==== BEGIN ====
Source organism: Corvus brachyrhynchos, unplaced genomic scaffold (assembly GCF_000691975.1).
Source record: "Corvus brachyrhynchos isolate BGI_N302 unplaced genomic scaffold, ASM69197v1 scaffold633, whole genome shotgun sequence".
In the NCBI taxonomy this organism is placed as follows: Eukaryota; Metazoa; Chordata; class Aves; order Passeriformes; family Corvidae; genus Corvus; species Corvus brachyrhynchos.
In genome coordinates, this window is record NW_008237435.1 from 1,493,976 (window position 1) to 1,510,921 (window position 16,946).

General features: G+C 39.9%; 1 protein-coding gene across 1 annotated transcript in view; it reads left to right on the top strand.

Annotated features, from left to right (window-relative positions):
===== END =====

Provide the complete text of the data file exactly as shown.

Source organism: Corvus brachyrhynchos, unplaced genomic scaffold (assembly GCF_000691975.1).
Source record: "Corvus brachyrhynchos isolate BGI_N302 unplaced genomic scaffold, ASM69197v1 scaffold633, whole genome shotgun sequence".
In the NCBI taxonomy this organism is placed as follows: Eukaryota; Metazoa; Chordata; class Aves; order Passeriformes; family Corvidae; genus Corvus; species Corvus brachyrhynchos.
In genome coordinates, this window is record NW_008237435.1 from 1,493,976 (window position 1) to 1,510,921 (window position 16,946).

General features: G+C 39.9%; 1 protein-coding gene across 1 annotated transcript in view; it reads left to right on the top strand.

Annotated features, from left to right (window-relative positions):